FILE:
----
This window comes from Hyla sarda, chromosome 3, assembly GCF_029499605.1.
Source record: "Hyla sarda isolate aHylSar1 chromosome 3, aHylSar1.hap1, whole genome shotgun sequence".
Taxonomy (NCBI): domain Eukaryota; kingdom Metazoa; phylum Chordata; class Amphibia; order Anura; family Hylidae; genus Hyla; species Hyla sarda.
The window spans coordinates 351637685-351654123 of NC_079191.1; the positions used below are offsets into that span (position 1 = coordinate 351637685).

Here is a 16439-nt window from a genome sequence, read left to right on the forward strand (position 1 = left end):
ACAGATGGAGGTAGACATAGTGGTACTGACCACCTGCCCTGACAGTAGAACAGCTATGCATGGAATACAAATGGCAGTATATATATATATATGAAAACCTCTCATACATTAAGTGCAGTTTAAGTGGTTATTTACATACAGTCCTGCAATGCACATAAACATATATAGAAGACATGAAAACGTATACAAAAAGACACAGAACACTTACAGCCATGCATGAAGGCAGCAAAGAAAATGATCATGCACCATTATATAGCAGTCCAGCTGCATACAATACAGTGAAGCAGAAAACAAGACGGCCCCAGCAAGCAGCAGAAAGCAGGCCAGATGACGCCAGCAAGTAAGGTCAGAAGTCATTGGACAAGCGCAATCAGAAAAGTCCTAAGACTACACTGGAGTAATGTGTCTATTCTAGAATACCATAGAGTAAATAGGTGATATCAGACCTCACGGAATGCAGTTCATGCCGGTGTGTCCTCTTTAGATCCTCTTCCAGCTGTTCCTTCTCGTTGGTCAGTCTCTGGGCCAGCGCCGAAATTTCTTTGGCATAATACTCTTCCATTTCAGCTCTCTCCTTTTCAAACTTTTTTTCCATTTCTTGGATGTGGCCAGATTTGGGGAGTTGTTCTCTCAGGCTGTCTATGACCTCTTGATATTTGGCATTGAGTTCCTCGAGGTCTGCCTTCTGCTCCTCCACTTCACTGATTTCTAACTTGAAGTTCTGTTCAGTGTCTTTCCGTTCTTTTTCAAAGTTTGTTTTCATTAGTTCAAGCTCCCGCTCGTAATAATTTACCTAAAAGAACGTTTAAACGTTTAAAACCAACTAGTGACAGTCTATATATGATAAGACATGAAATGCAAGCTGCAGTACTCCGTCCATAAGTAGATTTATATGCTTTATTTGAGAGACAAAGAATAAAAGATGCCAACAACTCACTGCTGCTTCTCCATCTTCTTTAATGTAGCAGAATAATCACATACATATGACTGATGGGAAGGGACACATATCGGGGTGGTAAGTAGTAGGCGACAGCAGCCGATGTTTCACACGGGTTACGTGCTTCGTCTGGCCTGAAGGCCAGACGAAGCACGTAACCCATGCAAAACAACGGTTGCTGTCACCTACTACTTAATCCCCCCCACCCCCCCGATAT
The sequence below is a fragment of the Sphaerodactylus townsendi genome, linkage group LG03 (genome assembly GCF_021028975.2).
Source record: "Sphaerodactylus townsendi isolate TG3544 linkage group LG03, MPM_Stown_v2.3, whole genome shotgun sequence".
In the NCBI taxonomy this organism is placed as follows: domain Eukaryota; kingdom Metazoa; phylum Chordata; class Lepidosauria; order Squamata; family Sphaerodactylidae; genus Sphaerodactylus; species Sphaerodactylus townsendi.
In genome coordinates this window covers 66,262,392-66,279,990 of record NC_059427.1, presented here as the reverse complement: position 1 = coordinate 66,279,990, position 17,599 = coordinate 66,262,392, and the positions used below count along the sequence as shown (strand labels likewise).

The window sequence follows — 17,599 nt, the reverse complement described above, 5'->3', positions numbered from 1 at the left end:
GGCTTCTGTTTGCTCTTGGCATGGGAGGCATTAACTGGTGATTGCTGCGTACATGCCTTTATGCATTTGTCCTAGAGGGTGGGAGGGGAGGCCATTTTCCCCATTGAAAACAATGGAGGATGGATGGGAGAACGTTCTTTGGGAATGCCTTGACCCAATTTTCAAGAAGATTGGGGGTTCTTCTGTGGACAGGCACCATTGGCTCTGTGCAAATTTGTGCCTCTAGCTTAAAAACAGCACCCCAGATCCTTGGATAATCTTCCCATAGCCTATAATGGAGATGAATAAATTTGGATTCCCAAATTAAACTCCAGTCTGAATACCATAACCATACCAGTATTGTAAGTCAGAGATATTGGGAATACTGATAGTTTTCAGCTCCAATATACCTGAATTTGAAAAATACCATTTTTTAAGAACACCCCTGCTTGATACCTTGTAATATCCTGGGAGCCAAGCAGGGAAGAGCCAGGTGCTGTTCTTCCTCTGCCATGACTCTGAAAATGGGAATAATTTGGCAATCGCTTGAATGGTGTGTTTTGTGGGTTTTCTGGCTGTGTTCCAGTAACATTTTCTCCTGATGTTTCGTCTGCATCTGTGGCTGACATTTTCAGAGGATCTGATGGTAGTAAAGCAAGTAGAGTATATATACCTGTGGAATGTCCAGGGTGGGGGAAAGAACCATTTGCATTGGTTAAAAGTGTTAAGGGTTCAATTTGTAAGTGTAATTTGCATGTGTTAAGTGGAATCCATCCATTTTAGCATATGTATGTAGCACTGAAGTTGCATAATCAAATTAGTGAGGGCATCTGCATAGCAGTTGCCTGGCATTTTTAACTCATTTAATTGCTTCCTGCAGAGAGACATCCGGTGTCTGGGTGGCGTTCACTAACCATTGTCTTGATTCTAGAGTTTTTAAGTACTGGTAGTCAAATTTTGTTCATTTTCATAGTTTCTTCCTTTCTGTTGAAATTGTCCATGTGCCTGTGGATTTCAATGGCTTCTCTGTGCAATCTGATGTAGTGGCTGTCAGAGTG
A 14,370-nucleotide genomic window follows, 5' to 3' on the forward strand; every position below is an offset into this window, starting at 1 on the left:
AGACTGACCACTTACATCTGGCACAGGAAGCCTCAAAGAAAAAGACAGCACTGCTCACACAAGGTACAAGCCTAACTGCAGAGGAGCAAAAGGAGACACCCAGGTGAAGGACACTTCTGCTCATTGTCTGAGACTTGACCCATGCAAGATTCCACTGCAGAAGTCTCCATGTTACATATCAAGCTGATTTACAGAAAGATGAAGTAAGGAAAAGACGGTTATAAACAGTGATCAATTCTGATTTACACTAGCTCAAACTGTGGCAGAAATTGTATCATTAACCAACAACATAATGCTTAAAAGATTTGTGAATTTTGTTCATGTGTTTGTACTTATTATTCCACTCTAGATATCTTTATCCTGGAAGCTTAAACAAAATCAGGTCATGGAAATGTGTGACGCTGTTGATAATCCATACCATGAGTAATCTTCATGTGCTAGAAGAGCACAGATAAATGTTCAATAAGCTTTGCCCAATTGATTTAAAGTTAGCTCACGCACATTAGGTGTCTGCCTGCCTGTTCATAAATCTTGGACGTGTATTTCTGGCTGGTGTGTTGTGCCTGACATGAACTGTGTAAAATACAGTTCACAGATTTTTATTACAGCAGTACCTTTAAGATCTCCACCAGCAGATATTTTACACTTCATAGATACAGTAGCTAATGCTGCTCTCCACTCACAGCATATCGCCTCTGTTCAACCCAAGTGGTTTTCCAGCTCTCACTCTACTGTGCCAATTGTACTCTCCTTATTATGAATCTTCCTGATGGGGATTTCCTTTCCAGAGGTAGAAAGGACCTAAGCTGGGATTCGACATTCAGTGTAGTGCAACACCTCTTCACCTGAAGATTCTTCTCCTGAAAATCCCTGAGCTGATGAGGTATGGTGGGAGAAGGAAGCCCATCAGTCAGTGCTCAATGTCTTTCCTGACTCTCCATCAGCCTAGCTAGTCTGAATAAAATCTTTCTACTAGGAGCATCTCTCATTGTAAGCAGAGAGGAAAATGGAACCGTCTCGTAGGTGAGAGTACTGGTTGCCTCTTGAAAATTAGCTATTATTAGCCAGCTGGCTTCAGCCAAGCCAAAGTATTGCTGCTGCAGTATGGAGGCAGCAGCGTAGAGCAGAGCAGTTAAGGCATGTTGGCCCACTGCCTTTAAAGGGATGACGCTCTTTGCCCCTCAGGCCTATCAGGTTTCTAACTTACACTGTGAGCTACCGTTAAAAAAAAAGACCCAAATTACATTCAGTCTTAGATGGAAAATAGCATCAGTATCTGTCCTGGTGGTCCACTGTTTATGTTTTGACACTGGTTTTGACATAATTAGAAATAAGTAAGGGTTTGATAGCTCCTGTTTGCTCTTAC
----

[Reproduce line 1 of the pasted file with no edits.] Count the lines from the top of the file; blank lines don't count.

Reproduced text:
This window comes from Hyla sarda, chromosome 3, assembly GCF_029499605.1.